'We need more ambition – Britain can lead by example at COP26'

Prime Minister Boris Johnson during the opening ceremony for the Cop26 summit at the Scottish Event

Boris Johnson at the opening of COP26 in Glasgow - Credit: PA

We still have time – but it is running out fast, and the COP26 conference now under way in Glasgow is our best, last, chance to prevent catastrophic temperature rises.

The local and global aspects of climate change are intersecting, as extreme weather is linked to flooded basements in north London as well as polar ice melts and the droughts driving mass migration and conflict across many of the world’s poorest countries.  

This is not an issue any of us can now avoid. And whilst Britain is no longer one of the world’s top carbon emitters, historically we have been a major contributor and have a responsibility to lead. So when Boris Johnson’s government allows Australia to drop temperature commitments from our trade deal, or proposes a new oilfield at Cambo, or even considers a new coal mine, it is fair to insist that reality should match rhetoric.

Karen Buck at the Westminster North general election count. Picture: Julia Gregory, LDRS

Karen Buck says that we can no longer avoid climate change - Credit: Archant

To maintain any hope of limiting the global temperature rise to 1.5 degrees we have to halve emissions by 2030– yet recent UN analysis makes clear that current climate pledges will only achieve emissions reductions of 1% by the end of this critical decade, not the 45% required. We need more ambition. Britain can lead by example, investing at the scale needed to achieve net-zero and generating new, skilled, green jobs in the process.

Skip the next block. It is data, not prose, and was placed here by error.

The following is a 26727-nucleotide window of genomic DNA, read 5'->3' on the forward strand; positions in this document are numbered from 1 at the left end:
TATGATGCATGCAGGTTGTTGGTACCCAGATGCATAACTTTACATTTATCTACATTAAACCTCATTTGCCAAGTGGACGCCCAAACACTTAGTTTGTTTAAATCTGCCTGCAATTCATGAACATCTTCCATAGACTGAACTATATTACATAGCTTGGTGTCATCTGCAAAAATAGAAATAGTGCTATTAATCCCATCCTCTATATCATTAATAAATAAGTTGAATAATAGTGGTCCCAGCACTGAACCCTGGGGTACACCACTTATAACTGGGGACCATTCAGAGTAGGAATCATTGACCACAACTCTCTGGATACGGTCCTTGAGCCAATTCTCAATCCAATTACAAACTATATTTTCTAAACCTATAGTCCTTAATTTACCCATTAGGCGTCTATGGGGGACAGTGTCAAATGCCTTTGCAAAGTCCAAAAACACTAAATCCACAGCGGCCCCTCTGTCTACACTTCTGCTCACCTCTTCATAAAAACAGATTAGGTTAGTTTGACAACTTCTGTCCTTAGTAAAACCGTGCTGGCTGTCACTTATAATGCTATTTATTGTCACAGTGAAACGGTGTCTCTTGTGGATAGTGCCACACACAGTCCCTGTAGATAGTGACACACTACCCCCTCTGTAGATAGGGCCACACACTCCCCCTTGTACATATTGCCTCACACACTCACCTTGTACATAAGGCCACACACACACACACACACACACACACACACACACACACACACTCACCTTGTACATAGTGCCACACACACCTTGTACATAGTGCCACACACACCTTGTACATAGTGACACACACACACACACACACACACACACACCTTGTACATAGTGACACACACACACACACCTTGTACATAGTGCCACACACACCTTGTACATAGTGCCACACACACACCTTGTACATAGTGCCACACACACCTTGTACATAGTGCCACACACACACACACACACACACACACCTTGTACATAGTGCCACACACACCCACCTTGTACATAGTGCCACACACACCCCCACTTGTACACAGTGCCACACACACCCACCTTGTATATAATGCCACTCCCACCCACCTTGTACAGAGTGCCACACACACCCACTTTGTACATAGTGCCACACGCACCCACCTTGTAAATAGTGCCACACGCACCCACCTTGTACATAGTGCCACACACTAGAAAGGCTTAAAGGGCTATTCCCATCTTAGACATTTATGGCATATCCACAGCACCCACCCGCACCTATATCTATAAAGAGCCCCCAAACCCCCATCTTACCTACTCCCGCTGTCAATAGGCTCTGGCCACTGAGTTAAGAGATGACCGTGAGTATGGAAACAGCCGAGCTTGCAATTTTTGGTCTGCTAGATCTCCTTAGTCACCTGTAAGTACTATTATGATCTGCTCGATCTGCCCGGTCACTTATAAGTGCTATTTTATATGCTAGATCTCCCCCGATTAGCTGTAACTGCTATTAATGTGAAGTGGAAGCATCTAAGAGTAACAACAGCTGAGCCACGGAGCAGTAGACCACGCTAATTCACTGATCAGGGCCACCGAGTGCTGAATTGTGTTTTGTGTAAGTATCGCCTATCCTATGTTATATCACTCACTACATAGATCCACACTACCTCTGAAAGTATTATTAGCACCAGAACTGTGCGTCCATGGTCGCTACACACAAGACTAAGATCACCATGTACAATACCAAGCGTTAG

We have to support the most vulnerable by reversing the overseas aid cut, and delivering the $100 billion pledge to help developing countries cut emissions and adapt to climate change. And we must pressure the big polluters by calling for 1.5C-aligned targets from the big emitting countries and the phasing out of fossil fuel; protect nature by ending deforestation, and mobilise private finance behind climate action by requiring financial institutions and FTSE 100 companies to publish their carbon footprint and adopt credible 1.5C-aligned transition plans.

The world cannot afford failure and the scale of climate breakdown that could follow. All eyes will of course be on the targets and commitments that can be agreed by our leaders this time around in Glasgow. We cannot, however, ignore the existing pledges that our and other governments have already made and have or are failing to meet, and for which they must be held accountable. There is still time. Just.

Karen Buck (Lab) is MP for Westminster North.